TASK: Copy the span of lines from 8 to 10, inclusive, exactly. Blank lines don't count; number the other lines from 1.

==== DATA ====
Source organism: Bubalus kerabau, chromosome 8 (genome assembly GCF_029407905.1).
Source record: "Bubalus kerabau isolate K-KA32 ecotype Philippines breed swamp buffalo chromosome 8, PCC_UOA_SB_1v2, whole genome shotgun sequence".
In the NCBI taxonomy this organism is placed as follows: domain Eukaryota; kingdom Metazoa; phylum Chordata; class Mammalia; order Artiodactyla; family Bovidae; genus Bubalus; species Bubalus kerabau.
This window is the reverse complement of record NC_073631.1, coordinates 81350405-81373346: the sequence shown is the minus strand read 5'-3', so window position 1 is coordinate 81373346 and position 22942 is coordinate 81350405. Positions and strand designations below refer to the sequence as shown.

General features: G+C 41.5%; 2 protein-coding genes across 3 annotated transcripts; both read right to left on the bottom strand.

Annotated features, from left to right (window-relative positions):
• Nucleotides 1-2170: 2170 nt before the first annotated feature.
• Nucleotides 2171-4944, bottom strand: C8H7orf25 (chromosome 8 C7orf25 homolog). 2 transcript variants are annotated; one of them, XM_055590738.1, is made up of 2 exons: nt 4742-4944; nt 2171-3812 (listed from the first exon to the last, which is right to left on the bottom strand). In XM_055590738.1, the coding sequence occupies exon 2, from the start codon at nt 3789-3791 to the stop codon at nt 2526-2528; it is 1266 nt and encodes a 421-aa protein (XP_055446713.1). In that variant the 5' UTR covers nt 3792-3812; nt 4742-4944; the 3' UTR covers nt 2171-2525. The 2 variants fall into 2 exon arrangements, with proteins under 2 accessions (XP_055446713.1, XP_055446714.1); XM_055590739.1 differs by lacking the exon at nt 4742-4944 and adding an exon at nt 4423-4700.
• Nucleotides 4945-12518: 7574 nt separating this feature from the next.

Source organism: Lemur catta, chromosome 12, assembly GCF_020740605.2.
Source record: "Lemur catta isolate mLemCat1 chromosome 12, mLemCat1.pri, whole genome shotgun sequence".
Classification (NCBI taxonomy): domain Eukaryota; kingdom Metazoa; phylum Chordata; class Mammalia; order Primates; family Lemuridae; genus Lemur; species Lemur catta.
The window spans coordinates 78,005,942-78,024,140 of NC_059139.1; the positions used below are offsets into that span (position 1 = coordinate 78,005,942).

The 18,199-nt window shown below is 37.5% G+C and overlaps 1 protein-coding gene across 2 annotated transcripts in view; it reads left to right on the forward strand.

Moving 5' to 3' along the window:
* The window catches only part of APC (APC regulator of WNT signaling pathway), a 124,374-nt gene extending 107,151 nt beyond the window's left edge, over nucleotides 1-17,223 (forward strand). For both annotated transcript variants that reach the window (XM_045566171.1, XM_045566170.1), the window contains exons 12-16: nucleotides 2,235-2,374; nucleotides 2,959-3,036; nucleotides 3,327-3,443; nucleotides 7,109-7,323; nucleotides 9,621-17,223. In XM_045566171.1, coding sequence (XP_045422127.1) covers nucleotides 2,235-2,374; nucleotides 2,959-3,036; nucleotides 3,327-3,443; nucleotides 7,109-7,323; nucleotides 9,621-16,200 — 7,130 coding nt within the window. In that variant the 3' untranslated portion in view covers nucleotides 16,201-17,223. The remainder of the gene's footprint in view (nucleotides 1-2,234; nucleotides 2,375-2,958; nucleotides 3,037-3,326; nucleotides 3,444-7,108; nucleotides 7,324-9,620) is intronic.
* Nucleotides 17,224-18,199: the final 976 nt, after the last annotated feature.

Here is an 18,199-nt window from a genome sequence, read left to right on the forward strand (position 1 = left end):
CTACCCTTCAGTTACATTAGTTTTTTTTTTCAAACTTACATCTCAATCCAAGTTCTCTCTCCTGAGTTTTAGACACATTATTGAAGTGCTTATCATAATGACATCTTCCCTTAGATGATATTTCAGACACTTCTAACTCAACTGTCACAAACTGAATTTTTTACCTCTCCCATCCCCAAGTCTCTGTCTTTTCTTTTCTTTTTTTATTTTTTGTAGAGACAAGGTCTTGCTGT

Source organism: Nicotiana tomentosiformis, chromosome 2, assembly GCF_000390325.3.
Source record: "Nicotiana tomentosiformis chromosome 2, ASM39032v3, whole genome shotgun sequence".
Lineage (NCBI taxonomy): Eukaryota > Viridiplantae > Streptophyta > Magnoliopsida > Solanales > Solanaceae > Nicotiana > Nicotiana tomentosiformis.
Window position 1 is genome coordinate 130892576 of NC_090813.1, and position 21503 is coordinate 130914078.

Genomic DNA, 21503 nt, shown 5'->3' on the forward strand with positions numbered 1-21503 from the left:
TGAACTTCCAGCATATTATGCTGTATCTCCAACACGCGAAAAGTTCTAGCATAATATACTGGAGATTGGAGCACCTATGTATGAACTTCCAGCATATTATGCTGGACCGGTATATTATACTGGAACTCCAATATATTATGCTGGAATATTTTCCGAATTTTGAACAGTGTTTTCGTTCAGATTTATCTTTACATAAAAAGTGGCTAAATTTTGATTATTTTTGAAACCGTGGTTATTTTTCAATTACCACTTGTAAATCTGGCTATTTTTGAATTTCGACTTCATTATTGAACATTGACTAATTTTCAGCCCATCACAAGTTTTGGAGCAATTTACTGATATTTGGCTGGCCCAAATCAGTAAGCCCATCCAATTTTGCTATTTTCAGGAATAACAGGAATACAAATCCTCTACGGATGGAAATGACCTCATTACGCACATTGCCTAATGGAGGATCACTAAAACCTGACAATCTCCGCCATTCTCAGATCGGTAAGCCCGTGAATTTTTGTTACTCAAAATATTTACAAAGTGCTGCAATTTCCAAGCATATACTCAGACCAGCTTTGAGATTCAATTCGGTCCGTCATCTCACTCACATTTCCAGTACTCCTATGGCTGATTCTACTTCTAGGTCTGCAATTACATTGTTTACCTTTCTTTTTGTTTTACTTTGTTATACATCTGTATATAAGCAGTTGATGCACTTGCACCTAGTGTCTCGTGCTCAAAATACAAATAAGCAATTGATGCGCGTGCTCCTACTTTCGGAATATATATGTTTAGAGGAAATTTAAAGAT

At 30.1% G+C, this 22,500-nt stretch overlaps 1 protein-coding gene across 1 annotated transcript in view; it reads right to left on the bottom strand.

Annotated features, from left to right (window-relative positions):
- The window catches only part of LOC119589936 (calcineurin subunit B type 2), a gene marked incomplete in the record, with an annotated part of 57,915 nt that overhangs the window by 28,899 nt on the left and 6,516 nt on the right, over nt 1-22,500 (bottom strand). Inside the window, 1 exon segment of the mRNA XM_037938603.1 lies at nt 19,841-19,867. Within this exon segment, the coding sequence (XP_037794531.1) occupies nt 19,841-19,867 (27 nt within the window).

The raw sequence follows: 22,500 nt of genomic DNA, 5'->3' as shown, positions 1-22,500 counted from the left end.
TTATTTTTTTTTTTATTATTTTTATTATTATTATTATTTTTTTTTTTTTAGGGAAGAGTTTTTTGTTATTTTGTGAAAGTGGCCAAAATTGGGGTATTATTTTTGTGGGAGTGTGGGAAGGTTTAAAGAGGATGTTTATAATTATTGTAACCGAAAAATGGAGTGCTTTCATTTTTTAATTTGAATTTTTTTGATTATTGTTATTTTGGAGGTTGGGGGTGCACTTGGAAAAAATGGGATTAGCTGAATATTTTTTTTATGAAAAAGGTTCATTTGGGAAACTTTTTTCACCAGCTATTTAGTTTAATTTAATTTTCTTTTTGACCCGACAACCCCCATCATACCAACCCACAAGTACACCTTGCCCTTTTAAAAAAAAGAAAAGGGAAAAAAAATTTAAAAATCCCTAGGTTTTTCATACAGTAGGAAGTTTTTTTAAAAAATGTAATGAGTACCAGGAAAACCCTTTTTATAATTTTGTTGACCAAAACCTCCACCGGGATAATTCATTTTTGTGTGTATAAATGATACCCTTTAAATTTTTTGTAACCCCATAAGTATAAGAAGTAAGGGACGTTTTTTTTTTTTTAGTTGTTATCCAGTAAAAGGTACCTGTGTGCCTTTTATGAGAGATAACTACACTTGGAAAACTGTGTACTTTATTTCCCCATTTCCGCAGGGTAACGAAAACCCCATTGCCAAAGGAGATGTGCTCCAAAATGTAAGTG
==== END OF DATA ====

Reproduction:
• Nucleotides 2171-4944, bottom strand: C8H7orf25 (chromosome 8 C7orf25 homolog). 2 transcript variants are annotated; one of them, XM_055590738.1, is made up of 2 exons: nt 4742-4944; nt 2171-3812 (listed from the first exon to the last, which is right to left on the bottom strand). In XM_055590738.1, the coding sequence occupies exon 2, from the start codon at nt 3789-3791 to the stop codon at nt 2526-2528; it is 1266 nt and encodes a 421-aa protein (XP_055446713.1). In that variant the 5' UTR covers nt 3792-3812; nt 4742-4944; the 3' UTR covers nt 2171-2525. The 2 variants fall into 2 exon arrangements, with proteins under 2 accessions (XP_055446713.1, XP_055446714.1); XM_055590739.1 differs by lacking the exon at nt 4742-4944 and adding an exon at nt 4423-4700.
• Nucleotides 4945-12518: 7574 nt separating this feature from the next.

Source organism: Lemur catta, chromosome 12, assembly GCF_020740605.2.